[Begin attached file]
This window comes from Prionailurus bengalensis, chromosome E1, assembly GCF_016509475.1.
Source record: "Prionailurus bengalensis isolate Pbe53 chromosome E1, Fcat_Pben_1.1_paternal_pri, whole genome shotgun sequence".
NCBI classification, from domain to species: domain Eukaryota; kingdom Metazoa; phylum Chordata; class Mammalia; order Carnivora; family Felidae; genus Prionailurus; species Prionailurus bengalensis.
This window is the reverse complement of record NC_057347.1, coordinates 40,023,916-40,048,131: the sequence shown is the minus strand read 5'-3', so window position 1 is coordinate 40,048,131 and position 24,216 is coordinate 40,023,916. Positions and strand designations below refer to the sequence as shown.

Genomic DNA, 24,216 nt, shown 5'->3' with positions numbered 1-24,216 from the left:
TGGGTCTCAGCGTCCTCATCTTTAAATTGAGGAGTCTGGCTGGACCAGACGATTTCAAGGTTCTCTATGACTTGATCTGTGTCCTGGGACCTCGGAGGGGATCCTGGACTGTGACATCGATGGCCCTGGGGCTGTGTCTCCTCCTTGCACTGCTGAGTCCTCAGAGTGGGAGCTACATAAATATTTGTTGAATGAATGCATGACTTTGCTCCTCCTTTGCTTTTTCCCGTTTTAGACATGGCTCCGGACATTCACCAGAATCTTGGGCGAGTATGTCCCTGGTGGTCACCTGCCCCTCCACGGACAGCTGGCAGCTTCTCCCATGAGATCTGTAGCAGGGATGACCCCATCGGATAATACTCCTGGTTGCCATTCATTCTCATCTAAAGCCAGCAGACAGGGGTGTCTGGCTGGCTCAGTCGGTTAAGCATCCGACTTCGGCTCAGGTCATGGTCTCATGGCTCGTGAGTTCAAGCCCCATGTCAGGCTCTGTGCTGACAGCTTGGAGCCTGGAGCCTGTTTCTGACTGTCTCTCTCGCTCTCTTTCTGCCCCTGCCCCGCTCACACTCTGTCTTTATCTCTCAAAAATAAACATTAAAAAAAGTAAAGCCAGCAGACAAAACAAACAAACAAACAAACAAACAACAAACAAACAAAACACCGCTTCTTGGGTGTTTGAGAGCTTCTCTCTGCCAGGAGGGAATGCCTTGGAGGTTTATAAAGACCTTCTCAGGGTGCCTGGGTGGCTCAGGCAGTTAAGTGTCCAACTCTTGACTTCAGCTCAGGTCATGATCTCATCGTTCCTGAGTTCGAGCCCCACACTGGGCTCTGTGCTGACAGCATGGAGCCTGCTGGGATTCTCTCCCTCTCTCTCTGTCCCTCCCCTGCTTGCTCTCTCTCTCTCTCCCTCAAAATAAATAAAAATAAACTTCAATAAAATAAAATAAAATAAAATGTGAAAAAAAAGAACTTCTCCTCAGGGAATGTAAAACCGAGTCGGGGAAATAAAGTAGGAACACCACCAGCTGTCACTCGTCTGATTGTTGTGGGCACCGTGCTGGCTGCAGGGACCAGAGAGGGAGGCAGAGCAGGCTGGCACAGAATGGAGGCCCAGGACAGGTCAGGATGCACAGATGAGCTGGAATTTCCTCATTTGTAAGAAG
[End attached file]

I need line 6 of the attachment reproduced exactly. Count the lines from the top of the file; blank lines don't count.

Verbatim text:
TGGGTCTCAGCGTCCTCATCTTTAAATTGAGGAGTCTGGCTGGACCAGACGATTTCAAGGTTCTCTATGACTTGATCTGTGTCCTGGGACCTCGGAGGGGATCCTGGACTGTGACATCGATGGCCCTGGGGCTGTGTCTCCTCCTTGCACTGCTGAGTCCTCAGAGTGGGAGCTACATAAATATTTGTTGAATGAATGCATGACTTTGCTCCTCCTTTGCTTTTTCCCGTTTTAGACATGGCTCCGGACATTCACCAGAATCTTGGGCGAGTATGTCCCTGGTGGTCACCTGCCCCTCCACGGACAGCTGGCAGCTTCTCCCATGAGATCTGTAGCAGGGATGACCCCATCGGATAATACTCCTGGTTGCCATTCATTCTCATCTAAAGCCAGCAGACAGGGGTGTCTGGCTGGCTCAGTCGGTTAAGCATCCGACTTCGGCTCAGGTCATGGTCTCATGGCTCGTGAGTTCAAGCCCCATGTCAGGCTCTGTGCTGACAGCTTGGAGCCTGGAGCCTGTTTCTGACTGTCTCTCTCGCTCTCTTTCTGCCCCTGCCCCGCTCACACTCTGTCTTTATCTCTCAAAAATAAACATTAAAAAAAGTAAAGCCAGCAGACAAAACAAACAAACAAACAAACAAACAACAAACAAACAAAACACCGCTTCTTGGGTGTTTGAGAGCTTCTCTCTGCCAGGAGGGAATGCCTTGGAGGTTTATAAAGACCTTCTCAGGGTGCCTGGGTGGCTCAGGCAGTTAAGTGTCCAACTCTTGACTTCAGCTCAGGTCATGATCTCATCGTTCCTGAGTTCGAGCCCCACACTGGGCTCTGTGCTGACAGCATGGAGCCTGCTGGGATTCTCTCCCTCTCTCTCTGTCCCTCCCCTGCTTGCTCTCTCTCTCTCTCCCTCAAAATAAATAAAAATAAACTTCAATAAAATAAAATAAAATAAAATGTGAAAAAAAAGAACTTCTCCTCAGGGAATGTAAAACCGAGTCGGGGAAATAAAGTAGGAACACCACCAGCTGTCACTCGTCTGATTGTTGTGGGCACCGTGCTGGCTGCAGGGACCAGAGAGGGAGGCAGAGCAGGCTGGCACAGAATGGAGGCCCAGGACAGGTCAGGATGCACAGATGAGCTGGAATTTCCTCATTTGTAAGAAG